e only form, if it be true, as is claimed, that no other animal employs its tongue, lingua, in producing sound.
In the Middle Ages, the song of birds was called their Latin, as was any other foreign dialect.
It was the old German superstition, that any one who should eat the heart of a bird would thenceforth comprehend its language; and one modern philologist of the same nation (Masius declares) has so far studied the sounds produced by domestic fowls as to announce a Goose-Lexicon.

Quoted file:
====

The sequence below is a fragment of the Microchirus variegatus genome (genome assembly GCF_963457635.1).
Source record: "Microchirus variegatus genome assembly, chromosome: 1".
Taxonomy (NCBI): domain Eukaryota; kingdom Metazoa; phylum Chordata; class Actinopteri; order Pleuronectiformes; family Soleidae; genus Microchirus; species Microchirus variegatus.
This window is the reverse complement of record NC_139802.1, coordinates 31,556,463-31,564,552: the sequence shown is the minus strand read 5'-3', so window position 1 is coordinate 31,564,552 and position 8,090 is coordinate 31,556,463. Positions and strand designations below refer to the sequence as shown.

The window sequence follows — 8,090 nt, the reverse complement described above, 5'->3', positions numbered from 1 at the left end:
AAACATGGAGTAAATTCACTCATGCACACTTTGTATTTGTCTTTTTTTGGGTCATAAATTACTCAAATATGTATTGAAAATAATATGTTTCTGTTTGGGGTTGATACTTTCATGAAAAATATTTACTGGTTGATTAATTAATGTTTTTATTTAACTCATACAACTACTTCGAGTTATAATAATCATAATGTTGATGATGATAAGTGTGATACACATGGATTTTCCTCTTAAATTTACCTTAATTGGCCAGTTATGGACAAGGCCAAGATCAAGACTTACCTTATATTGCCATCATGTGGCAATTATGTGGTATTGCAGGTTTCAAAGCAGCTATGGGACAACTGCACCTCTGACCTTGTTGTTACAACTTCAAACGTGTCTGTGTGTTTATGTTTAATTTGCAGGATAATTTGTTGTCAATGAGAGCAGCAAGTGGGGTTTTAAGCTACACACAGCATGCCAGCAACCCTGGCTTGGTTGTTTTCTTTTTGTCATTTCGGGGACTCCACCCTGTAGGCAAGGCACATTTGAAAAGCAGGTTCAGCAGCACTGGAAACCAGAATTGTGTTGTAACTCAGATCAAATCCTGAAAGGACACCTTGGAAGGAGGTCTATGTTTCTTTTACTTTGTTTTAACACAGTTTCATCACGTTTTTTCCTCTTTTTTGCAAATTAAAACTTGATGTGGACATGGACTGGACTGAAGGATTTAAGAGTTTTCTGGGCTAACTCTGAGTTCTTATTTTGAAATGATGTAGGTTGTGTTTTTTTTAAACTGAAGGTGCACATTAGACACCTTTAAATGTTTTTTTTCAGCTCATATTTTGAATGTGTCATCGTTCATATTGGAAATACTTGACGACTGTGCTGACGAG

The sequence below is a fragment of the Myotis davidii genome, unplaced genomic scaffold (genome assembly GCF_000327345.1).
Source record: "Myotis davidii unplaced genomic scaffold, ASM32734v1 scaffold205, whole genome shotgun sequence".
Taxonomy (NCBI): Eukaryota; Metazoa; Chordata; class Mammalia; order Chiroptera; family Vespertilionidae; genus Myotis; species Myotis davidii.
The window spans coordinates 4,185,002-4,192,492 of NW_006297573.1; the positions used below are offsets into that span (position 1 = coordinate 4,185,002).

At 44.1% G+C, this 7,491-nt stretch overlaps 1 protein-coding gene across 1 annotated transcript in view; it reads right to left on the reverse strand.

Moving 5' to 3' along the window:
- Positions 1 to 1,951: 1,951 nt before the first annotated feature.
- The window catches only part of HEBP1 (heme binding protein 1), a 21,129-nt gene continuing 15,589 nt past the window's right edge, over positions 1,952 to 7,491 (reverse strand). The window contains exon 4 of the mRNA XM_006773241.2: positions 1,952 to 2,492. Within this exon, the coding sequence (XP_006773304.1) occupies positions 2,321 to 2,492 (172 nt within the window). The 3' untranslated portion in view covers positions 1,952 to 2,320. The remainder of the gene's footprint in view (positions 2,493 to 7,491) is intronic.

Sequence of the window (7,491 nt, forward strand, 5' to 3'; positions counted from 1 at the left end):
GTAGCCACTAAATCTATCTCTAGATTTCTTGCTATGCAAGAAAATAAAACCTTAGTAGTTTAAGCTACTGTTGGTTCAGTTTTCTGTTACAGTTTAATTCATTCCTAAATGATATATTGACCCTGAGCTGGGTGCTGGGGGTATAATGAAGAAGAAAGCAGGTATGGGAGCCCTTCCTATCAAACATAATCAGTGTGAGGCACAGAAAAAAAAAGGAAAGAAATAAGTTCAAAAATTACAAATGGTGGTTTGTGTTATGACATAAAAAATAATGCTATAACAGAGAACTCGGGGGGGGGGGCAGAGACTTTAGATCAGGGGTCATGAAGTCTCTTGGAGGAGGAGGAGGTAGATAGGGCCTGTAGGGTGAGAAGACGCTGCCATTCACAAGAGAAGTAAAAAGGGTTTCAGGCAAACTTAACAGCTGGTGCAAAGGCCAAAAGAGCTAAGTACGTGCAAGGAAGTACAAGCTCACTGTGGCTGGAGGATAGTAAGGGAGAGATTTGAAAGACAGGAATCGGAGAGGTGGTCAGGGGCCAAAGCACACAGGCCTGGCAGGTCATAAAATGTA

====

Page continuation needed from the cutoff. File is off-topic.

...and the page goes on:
Dupont de Nemours asserted that he understood eleven words of the Pigeon language, the same number of that of Fowls, fourteen of the Cat tongue, twenty-two of that of Cattle, thirty of that of Dogs, and the Raven language he understood completely.
But the ordinary observer seldom attains farther than to comprehend some of the cries of anxiety and fear around him, often so unlike the accustomed carol of the bird,—as the mew of the Cat-Bird, the the lamb-like bleating of the Veery and his impatient yeoic